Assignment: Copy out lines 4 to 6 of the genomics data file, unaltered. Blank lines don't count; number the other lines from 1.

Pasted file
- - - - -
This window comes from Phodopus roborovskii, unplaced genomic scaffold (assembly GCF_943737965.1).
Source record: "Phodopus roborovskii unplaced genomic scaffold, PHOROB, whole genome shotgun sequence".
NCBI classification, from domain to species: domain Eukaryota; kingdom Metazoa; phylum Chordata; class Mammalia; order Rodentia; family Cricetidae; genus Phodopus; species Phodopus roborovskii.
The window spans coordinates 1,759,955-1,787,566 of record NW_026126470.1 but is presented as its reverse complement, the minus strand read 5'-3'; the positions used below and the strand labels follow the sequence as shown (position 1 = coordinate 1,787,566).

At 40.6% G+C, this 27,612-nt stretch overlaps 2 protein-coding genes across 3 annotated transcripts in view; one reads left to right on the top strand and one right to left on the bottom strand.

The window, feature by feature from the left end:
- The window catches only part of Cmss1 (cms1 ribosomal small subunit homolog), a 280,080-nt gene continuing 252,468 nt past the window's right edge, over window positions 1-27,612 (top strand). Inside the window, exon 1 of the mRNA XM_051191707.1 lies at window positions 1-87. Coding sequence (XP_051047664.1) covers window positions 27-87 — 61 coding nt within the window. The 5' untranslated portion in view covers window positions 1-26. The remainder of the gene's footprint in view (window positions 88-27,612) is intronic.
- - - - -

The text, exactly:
The window spans coordinates 1,759,955-1,787,566 of record NW_026126470.1 but is presented as its reverse complement, the minus strand read 5'-3'; the positions used below and the strand labels follow the sequence as shown (position 1 = coordinate 1,787,566).

At 40.6% G+C, this 27,612-nt stretch overlaps 2 protein-coding genes across 3 annotated transcripts in view; one reads left to right on the top strand and one right to left on the bottom strand.

The window, feature by feature from the left end: